Extensible processing classes using reflection

I recently wanted to build an extensible set of processing classes. Each class can process certain objects it is provided.

I decided the simplest way to do this was to create an processor interface. The set of processing classes then is all classes that implement this interface. I use reflection to then find all the processors: that is, all implementations of the processor interface.

Assuming all processing is done on the object itself, the processor interface looks like this

public interface IProcessor
{
	bool CanProcess(ITarget target);

	void Process(ITarget target);
}

One of the processor implementations could look something like this

public class UpdateTotalProcessor : IProcessor
{
	public bool CanProcess(ITarget target)
	{
		return target.Items.Any();
	}

	public void Process(ITarget target)
	{
		target.Total = target.Items.Sum(item => item.Value);
	}
}

To utilise the processors, you’d end up with code similar to the following

private static readonly IEnumerable<IProcessor> Processors = InstancesOfMatchingTypes<IProcessor>();
		
private static IEnumerable<T> InstancesOfMatchingTypes<T>()
{
	Assembly assembly = Assembly.GetExecutingAssembly();
	return TypeInstantiator.Instance.InstancesOfMatchingTypes<T>(assembly);
}

public void Process(ITarget target)
{
	foreach(IProcessor processor in Processors.Where(p => p.CanProcess(target)))
		processor.Process(target);
}

Note that with this implementation, multiple processors can potentially match, and therefore process, a target. Also note that there is no ordering; adding ordering would be an easy extension.

With this scheme, adding new processors is dead easy. Simply add a new implementation of IProcessor to the assembly, and it will be automatically picked up and used.

Providing classes that derive one type from another is also simple using this scheme.

public interface IDeriver
{
	bool CanDerive(ITarget target);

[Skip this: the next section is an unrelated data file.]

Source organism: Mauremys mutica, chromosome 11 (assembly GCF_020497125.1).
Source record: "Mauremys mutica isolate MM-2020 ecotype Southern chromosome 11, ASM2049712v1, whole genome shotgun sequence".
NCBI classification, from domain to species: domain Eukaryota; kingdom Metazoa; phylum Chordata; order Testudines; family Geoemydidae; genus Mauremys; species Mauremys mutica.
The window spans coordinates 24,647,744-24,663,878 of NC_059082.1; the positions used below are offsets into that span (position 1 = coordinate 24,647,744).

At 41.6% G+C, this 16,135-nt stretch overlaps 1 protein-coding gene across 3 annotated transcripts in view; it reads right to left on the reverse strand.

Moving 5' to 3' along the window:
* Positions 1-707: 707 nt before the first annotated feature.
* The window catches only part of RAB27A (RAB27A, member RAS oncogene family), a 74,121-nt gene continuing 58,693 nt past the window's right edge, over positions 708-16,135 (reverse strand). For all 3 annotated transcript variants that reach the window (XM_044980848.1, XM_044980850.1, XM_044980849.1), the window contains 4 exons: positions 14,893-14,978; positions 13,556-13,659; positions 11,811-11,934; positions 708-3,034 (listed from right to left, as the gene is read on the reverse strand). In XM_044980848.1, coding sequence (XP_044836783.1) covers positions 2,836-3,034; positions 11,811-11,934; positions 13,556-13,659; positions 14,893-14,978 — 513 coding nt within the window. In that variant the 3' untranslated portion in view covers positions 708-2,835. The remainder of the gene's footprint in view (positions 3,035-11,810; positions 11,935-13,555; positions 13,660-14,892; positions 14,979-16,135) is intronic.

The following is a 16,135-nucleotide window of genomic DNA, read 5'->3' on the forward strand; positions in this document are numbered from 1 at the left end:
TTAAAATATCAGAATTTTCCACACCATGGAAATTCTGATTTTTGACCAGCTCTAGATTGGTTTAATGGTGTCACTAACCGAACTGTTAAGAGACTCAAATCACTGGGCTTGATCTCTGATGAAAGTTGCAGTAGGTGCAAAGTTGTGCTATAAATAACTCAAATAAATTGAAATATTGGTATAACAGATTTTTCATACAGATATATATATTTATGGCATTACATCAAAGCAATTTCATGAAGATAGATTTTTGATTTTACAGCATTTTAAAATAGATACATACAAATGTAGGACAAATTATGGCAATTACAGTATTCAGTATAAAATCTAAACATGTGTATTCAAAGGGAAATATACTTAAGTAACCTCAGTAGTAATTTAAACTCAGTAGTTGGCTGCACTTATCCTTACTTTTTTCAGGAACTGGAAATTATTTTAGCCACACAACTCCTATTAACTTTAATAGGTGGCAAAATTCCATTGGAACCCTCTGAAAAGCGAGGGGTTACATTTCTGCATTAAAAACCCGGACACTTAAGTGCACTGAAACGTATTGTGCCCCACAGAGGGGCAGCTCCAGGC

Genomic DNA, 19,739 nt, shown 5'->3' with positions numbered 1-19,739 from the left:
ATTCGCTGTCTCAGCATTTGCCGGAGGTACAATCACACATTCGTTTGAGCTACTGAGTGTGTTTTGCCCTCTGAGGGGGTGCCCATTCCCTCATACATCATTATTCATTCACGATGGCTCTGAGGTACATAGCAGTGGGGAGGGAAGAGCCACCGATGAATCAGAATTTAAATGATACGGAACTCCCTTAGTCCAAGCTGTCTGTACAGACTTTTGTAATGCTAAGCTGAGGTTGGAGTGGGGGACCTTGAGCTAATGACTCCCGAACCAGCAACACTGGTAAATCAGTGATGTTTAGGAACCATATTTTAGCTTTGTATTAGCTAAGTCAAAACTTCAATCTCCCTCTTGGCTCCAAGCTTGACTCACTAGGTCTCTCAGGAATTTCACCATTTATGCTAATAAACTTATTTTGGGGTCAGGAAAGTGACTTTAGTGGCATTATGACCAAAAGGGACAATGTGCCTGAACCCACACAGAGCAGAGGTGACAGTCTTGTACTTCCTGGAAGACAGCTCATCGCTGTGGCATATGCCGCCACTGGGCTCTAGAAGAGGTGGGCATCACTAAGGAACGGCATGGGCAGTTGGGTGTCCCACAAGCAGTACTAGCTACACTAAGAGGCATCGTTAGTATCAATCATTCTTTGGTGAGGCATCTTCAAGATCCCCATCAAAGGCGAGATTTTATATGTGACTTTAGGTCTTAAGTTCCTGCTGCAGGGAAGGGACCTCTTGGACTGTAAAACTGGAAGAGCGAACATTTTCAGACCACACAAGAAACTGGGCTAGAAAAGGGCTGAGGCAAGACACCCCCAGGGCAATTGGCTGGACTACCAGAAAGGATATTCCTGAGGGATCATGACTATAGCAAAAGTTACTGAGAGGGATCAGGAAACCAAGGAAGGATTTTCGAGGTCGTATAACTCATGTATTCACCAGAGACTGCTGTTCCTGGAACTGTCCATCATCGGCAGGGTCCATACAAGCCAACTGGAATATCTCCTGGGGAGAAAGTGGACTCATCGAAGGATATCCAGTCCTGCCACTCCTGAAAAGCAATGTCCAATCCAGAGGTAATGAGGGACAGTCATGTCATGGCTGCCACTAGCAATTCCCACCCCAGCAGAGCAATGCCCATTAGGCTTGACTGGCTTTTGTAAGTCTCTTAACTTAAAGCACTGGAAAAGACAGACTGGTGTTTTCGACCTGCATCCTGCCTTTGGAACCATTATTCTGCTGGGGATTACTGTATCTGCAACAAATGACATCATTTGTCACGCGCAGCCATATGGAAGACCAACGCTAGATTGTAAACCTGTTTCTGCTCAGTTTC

IDerived Derive(ITarget target);
}

public class SampleDeriver : IDeriver
{
	public bool CanDerive(ITarget target)
	{
		return true;
	}

	public IDerived Derive(ITarget target)
	{
		return new Derived(target);
	}
}

Obviously applying more than one deriver makes no sense in this context

private static readonly IEnumerable<IDeriver> Derivers = InstancesOfMatchingTypes<IDeriver>();
		
private static IEnumerable<T> InstancesOfMatchingTypes<T>()
{
	Assembly assembly = Assembly.GetExecutingAssembly();
	return TypeInstantiator.Instance.InstancesOfMatchingTypes<T>(assembly);
}

public IDerived Derive(ITarget target)
{
	IDeriver deriver = Derivers.FirstOrDefault(deriver => deriver.CanDerive(target));
	return deriver == null
		? null
		: deriver.Derive(target);
}

Once again ordering is undefined so if you have your derivers defined in such a way that more than one matches, you will end up with unpredictable results.

Text of my Summer of Tech Android talk

Here is the text of my Talk about Android at the Summer of Tech Mobile Developers Panel tonight.

I skipped the section telling businesses to think twice before deciding they needed a mobile application however, as there didn’t appear to be any business people in the audience. I was interested to find that during the panel discussion it was suggested to build mobile websites instead of mobile applications, and in discussion with individuals afterwards, the theme came up again. It’s clear that a number of developers in attendance agreed with me that mobile applications are looked at too readily, instead of options such as the mobile web or SMS.